Q; When I’m driving home: I’m listening to Cellular Memory, being connected to everything and allow yourself to have healing moments: shout out and declare to the world that you are whole again and are connected and your hands are extended and you’re ready to connect to everyone else. That cellular memory affords us solidarity and collaboration because every human being who can tap into those histories and moments can understand this.

DeLa: Why the Aratani Theatre?

Q: The Aratani is a historic place for Chicanos in general. The Aratani and the Japanese American community, and JACCC, is an important place for Chicano people, leftists and people who have been displaced, there is such a rich history in the plaza there that reinforces and supports the idea that we know how to be together. And that if we are together, making decisions together that we will be able to build something that is much more humane and sustainable than those things that have been built around us. Historically the Aratani Theatre has supported this idea of not just culture, but culture as it speaks to a return to humanity.

From the JACCC Archive - black and white flyer image of SOS: Comedy for These Urgent Times (image drawn by Herbert Siguenza)

From the JACCC Archive - black and white flyer image of SOS: Comedy for These Urgent Times (image drawn by Herbert Siguenza)

I remember when I used to work there, the whole masters of the Hawaiian guitar that used to happen, talking to those guys and hearing their stories and the way that their people talked about land and resources and the struggles that they’ve gone through. I remember too that just after the Rodney King rebellion Culture Clash performed SOS: COMEDY FOR THESE URGENT TIMES and I was laughing so hard and being moved to tears to what I was hearing and witnessing collectively.  Then there was the Grand Kabuki and knowing the history of this country’s relationship with Japan and the bombs in particular and how much culture supported Japanese people’s sustenance during this incredibly difficult time. And then the taiko drum being a life raft for Japanese and Japanese Americans being imprisoned and having s** taken away from them and the brutal and systematic removal of their humanity. I relate to all these things and it helps me to continue to build out a home and reach out to the real downtown that still exists, despite the fake downtown that is being built around it.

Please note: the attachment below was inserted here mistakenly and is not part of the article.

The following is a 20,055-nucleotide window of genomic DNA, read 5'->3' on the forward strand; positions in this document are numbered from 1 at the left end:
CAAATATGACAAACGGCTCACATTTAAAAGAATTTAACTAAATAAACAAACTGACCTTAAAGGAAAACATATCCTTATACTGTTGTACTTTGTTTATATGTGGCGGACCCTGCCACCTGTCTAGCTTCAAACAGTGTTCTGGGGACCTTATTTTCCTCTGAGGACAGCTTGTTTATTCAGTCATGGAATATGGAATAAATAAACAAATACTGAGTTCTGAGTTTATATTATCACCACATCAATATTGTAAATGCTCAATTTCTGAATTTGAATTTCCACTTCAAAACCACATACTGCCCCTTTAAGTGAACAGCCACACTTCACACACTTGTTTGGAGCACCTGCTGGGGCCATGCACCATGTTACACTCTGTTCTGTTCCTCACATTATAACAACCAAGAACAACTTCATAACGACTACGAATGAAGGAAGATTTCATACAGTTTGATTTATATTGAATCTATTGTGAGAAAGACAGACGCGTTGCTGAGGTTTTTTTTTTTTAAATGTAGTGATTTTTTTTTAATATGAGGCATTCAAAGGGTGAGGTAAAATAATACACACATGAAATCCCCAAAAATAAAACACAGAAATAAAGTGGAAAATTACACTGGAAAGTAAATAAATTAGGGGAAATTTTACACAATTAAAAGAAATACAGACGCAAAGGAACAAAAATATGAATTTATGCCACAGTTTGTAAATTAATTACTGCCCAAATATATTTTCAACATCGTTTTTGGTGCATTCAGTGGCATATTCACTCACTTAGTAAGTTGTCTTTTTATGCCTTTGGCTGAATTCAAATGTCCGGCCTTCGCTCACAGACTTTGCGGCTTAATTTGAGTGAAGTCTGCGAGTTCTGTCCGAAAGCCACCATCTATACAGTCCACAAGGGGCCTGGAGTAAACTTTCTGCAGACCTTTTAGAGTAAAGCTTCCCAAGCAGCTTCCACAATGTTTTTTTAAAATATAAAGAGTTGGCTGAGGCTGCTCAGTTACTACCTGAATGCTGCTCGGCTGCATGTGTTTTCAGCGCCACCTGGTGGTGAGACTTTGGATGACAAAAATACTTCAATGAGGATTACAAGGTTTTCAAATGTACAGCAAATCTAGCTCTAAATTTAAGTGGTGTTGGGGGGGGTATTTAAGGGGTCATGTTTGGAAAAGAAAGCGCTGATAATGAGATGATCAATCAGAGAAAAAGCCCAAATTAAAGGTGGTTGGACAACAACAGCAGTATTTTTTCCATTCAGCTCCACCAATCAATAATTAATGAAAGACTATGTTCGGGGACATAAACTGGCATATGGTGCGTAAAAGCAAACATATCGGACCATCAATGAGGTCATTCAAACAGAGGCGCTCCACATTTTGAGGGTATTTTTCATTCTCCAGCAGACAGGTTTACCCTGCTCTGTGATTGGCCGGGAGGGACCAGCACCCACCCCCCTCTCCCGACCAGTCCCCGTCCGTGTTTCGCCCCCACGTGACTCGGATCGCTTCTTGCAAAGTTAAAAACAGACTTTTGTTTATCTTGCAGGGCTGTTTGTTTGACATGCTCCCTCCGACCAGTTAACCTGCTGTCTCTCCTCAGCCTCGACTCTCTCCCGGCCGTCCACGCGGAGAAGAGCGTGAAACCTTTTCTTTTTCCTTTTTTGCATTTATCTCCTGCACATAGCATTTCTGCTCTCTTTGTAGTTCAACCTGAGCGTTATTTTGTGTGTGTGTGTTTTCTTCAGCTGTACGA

DeLa: When did you work at the Aratani?

Q: It was my first crew job, I was working at the same time we were playing at Troy Café, 92-96, 97 even.

DeLa: Any last things?

Q: The concert is there to help people re-generate in this difficult time and see themselves in something powerful and positive and engaging and vulnerable and fearless at the same time. We want people to come and see a mirror of themselves. Through the concert, through the images, through the words that will be spoken, sung and screamed. And through the rhythms as well, we want people to empower themselves through this performance. The only way that we are able to create these things is through living the experience ourselves, and watching people in close proximity who are living through this and what people can understand. And that is what is being put out through these songs and this concert. Its really important for people to take a moment and generate some hope.

 

Final tickets available HERE  

Join us as 6:30 pm for the pre-show video montage by Marco Loera.